A Family Adventure

Tyson, Emilie & Isaac

New Rebel Greenland Kayaks with Cheri and Turner

September 30, 2017
Emilie Phillips

Update fall 2018:

It was raining down in Connecticut, pouring really. And a few bolts of cloud to cloud lightning flashed above New London. But this was the day Cheri and Turner had chosen to demo the Rebel kayaks. My Mom had just bought the smallest of the Rebel Greenland line — the Naja, almost an exact replica of her East Greenland style skin on frame. My Dad and Tyson wanted to try the larger boats in the Rebel line — the Ilaga and Greenland Toc.

Isaac floating in his new dry suit

A few other people showed up at Bluff Point State Park for the demo day. We waited until the thunderstorm moved off, then we jumped in. Isaac wore his brand new dry suit, so he literally jumped in, not even waiting for us to burp the suit. With the suit full of air, he floated on top of the water. He looked like a sea otter rolling over and over.

John, Cheri, and Turner on shore

We had brought four of our own boats to paddle out to the beach on Fishers Island sound after the demo event: our tandem, the Anas Acuta for my Dad, my Tahe, and Mom’s new Naja. We parked the tandem on shore during the demo. Turner and Cheri had never seen it or any of our pre-Greenland boats. We told the story of our progression from plastic intro sea kayaks, to the Bullitt, to the Greenland style kayaks. Turner knew the Current Designs Squall, my first boat, and had worse things to say about it than I do. I convinced Tyson to join me in the Bullitt to attempt rolling together. We succeeded at two rolls, but our third required two tries. Enough, said Tyson, he wanted to paddle a solo after two years propelling Isaac in a tandem.

Tyson enjoying his Anas Acuta

Dad was scoping out the Ilaga, so Tyson paddled his Anas Acuta. Tyson relished playing in the Anas Acuta. He could turn and roll and carve. Tyson tried out the largest of the Rebels, the Greenland Toc. It fit him just right. He described the Toc as faster than his Anas Acuta, but turning less well. He seemed torn between the fun play boat and the lighter layup and faster boat. Of course, it’s all moot if he has to keep paddling the Bullitt.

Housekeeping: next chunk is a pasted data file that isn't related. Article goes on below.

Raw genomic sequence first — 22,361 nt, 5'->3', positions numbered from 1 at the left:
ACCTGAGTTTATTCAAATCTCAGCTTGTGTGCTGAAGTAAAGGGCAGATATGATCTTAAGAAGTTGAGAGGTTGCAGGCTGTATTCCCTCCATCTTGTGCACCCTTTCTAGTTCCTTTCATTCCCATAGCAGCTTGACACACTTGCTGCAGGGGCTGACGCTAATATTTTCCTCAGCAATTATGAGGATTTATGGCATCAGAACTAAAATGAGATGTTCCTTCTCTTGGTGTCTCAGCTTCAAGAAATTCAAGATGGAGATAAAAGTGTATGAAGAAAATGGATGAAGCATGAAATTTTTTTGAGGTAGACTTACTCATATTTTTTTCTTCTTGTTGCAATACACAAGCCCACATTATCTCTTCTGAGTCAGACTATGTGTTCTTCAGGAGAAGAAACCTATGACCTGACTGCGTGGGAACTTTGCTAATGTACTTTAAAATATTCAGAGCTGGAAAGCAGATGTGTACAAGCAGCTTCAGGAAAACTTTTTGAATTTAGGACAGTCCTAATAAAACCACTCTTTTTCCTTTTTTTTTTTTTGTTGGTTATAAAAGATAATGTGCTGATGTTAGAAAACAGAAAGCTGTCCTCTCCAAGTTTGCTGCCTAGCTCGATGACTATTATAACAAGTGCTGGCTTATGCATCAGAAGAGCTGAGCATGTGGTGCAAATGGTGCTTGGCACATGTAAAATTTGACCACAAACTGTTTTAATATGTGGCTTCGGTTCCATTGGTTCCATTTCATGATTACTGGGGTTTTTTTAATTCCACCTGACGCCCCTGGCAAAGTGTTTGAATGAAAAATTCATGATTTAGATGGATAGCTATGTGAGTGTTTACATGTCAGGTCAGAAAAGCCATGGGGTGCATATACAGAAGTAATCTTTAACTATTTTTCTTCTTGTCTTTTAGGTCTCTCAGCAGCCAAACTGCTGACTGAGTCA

Cheri, Trudy, and Emilie in boats. Isaac playing sea otter in the water.

I decided to demo the Naja. I knew it was designed by Johan Wirsen, the same person who designed my Tahe Marine Greenland, but I was surprised at how similar they are. The larger Ilaga is identical to mine except for the deck lines and sandwich construction vs fiberglass weave. The Naja is a little shorter and narrower. I paddled the Naja out the cove and back. It handled similarly to my Tahe. With the lower volume, I had to temper my edging lest I scoop water onto the back deck while turning. The size seemed just right for a cheater rolling kayak. So back near shore, I started with a hand roll. Cheri came over.

“Put one hand behind your head,” she instructed.

Boat-side hand behind my head, I tipped over to my off side. I flexed easily in the tulik and came up. Same on the other side.

“Now both hands behind your head,” she said, “and tip your head back more.”

I tipped my head so far back, I clunked it against the gunwale. When Cheri does a straight jacket roll, you see her pull her core up over the boat first, then her torso, and finally slide her head out of the water onto the back deck. I felt that same progressive motion.

“Prayer position,” Cheri said, “and pull yourself up with your core muscles.”

I fumbled my first attempt and recovered with a standard hand roll. I tried again, but the idea of having no arms to help at all was too distracting. I couldn’t achieve the same rhythm of core and head as I had with the simpler roll.

Isaac diving from Trudy’s Rebel Naja

Meanwhile, Isaac was busy commandeering any small kayak he could. Mom’s Naja was his favorite. He could climb into the boat by himself and leap off back into the water. He figured out how to paddle it in circles, backwards, and forwards. At one point, playing in the water with the Naja, Isaac accidentally flipped the cockpit over his head. He swam out from underneath all by himself. Progress towards a wet exit!

We kept playing around until another thunderstorm rolled in and poured an ocean full of water on our heads. The thunder hit while Isaac was in the bathroom. “It went ‘Boom’, ‘Boom’, ‘Boom’!” he said. My Dad bought the demo Ilaga on the spot. If only the weather had been nicer, we could have visited longer with Cheri and Turner, and we could have paddled out to the beach.